The National Stock Exchange (NSE) will launch interest rate futures on the 91-day treasury bills from July 4. So, what is this interest rate futures is all about? Interest rate futures (IRF) is a standardised interest rate derivative contract traded on a stock exchange to buy or sell an interest bearing instrument at a specified future date, at a price determined at the time of the contract.
Why are they issued?
These Money market instruments are issued to finance the short term requirements of the Government of India and they are issued at a discount to face value (Rs 100). The return is the difference between the par value and issue price There are different types of T-bills based on the maturity period like 91 days, 182 days and 364 days. Such instruments are very helpful for banks and mutual funds to hedge their exposure.
How are they quoted?
Quote Price = 100 minus futures discount yield.
E.g. For a futures discount yield of 7% p.a, the quote price would be 100 – 7 = Rs 93.00.
How are they settled?
The interest rate futures would be cash settled. In case of the 91-day treasury bill, the final settlement price of the futures contract is based on the weighted average price/ yield obtained in the weekly auction of the 91-day treasury bills on the date of expiry of the contract.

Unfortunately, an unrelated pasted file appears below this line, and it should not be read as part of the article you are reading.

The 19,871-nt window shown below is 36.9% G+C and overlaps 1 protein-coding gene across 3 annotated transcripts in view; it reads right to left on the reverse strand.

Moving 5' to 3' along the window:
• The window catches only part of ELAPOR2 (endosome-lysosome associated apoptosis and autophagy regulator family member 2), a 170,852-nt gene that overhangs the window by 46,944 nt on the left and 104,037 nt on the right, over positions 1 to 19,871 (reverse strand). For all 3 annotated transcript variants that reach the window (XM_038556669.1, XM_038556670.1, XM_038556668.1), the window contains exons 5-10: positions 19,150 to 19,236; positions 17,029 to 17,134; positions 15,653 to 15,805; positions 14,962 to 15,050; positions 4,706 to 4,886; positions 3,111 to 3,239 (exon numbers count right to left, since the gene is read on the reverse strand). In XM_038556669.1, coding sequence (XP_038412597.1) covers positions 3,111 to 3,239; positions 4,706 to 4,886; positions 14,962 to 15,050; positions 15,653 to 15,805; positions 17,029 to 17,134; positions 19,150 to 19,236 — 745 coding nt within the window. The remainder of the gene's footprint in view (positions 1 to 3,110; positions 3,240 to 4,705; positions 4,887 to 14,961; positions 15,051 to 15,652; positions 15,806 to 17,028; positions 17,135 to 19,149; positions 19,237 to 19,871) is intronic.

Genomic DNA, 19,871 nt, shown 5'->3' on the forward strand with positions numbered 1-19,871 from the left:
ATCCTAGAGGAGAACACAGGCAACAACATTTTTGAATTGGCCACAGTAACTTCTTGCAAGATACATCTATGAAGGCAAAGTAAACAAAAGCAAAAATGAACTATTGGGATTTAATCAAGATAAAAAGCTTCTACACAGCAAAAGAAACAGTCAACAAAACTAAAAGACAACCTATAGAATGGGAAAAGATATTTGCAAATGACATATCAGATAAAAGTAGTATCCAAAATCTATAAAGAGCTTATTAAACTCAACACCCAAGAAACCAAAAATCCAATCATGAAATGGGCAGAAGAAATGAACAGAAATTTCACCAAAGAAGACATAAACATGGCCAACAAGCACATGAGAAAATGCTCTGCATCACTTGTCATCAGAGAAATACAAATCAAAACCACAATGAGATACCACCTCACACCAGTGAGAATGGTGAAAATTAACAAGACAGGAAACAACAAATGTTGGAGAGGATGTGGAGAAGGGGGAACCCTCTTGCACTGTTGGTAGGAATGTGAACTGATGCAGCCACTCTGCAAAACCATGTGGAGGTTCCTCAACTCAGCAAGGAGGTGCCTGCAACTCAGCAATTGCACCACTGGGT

There is no Securities Transaction Tax (STT) and lower margins as compared to other forms of trading. This gives an easier and cheaper access to interest rates trading.
To put it in a nutshell, the interest rate futures can be used to take a directional call on the interest rates or for hedging their existing position. One can enter into an 91 DTB futures contract based on your interest rates view. If your anticipation is rise in interest rates you can create a short position in interest rates futures and vice-versa.